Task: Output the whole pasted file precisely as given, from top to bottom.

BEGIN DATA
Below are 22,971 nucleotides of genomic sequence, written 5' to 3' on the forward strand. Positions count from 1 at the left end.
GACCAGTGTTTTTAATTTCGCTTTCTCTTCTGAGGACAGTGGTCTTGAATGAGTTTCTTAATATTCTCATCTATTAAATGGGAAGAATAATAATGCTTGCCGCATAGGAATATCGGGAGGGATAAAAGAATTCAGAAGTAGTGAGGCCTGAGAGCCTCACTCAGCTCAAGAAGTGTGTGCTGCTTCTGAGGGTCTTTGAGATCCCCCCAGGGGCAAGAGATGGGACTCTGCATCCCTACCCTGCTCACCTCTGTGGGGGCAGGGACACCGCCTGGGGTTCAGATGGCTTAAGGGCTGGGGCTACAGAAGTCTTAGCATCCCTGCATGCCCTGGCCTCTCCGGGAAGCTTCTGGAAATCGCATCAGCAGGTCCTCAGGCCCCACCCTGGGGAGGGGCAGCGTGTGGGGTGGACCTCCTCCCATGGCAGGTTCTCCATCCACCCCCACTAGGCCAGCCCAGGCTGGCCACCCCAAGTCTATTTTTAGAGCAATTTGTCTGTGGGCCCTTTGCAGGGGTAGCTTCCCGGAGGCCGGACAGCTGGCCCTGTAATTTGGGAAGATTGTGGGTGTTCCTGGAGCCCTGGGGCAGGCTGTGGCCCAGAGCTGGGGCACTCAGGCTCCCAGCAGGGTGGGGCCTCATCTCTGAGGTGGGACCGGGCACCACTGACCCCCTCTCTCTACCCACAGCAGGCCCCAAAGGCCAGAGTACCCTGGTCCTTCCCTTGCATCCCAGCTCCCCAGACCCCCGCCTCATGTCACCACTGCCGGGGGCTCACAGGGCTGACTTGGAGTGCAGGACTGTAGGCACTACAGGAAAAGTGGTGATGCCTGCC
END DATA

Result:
Below are 22,971 nucleotides of genomic sequence, written 5' to 3' on the forward strand. Positions count from 1 at the left end.
GACCAGTGTTTTTAATTTCGCTTTCTCTTCTGAGGACAGTGGTCTTGAATGAGTTTCTTAATATTCTCATCTATTAAATGGGAAGAATAATAATGCTTGCCGCATAGGAATATCGGGAGGGATAAAAGAATTCAGAAGTAGTGAGGCCTGAGAGCCTCACTCAGCTCAAGAAGTGTGTGCTGCTTCTGAGGGTCTTTGAGATCCCCCCAGGGGCAAGAGATGGGACTCTGCATCCCTACCCTGCTCACCTCTGTGGGGGCAGGGACACCGCCTGGGGTTCAGATGGCTTAAGGGCTGGGGCTACAGAAGTCTTAGCATCCCTGCATGCCCTGGCCTCTCCGGGAAGCTTCTGGAAATCGCATCAGCAGGTCCTCAGGCCCCACCCTGGGGAGGGGCAGCGTGTGGGGTGGACCTCCTCCCATGGCAGGTTCTCCATCCACCCCCACTAGGCCAGCCCAGGCTGGCCACCCCAAGTCTATTTTTAGAGCAATTTGTCTGTGGGCCCTTTGCAGGGGTAGCTTCCCGGAGGCCGGACAGCTGGCCCTGTAATTTGGGAAGATTGTGGGTGTTCCTGGAGCCCTGGGGCAGGCTGTGGCCCAGAGCTGGGGCACTCAGGCTCCCAGCAGGGTGGGGCCTCATCTCTGAGGTGGGACCGGGCACCACTGACCCCCTCTCTCTACCCACAGCAGGCCCCAAAGGCCAGAGTACCCTGGTCCTTCCCTTGCATCCCAGCTCCCCAGACCCCCGCCTCATGTCACCACTGCCGGGGGCTCACAGGGCTGACTTGGAGTGCAGGACTGTAGGCACTACAGGAAAAGTGGTGATGCCTGCC